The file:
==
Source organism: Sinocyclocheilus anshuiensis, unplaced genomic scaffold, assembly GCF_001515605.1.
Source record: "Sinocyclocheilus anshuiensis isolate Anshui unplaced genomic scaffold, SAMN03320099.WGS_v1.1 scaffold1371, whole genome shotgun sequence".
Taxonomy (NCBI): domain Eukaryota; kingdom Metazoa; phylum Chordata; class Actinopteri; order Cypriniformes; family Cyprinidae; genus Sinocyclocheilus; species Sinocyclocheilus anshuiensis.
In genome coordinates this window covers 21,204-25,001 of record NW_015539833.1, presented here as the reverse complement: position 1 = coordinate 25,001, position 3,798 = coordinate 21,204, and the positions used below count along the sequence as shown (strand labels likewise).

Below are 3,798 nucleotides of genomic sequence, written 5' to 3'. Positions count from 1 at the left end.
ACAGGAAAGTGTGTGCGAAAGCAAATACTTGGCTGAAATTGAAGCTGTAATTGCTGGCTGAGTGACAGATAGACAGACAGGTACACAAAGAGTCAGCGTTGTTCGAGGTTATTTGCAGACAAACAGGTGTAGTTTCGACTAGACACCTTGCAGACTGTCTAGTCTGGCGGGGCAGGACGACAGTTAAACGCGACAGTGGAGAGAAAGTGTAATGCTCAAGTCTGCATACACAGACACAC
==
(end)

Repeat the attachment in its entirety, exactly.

Source organism: Sinocyclocheilus anshuiensis, unplaced genomic scaffold, assembly GCF_001515605.1.
Source record: "Sinocyclocheilus anshuiensis isolate Anshui unplaced genomic scaffold, SAMN03320099.WGS_v1.1 scaffold1371, whole genome shotgun sequence".
Taxonomy (NCBI): domain Eukaryota; kingdom Metazoa; phylum Chordata; class Actinopteri; order Cypriniformes; family Cyprinidae; genus Sinocyclocheilus; species Sinocyclocheilus anshuiensis.
In genome coordinates this window covers 21,204-25,001 of record NW_015539833.1, presented here as the reverse complement: position 1 = coordinate 25,001, position 3,798 = coordinate 21,204, and the positions used below count along the sequence as shown (strand labels likewise).

Below are 3,798 nucleotides of genomic sequence, written 5' to 3'. Positions count from 1 at the left end.
ACAGGAAAGTGTGTGCGAAAGCAAATACTTGGCTGAAATTGAAGCTGTAATTGCTGGCTGAGTGACAGATAGACAGACAGGTACACAAAGAGTCAGCGTTGTTCGAGGTTATTTGCAGACAAACAGGTGTAGTTTCGACTAGACACCTTGCAGACTGTCTAGTCTGGCGGGGCAGGACGACAGTTAAACGCGACAGTGGAGAGAAAGTGTAATGCTCAAGTCTGCATACACAGACACAC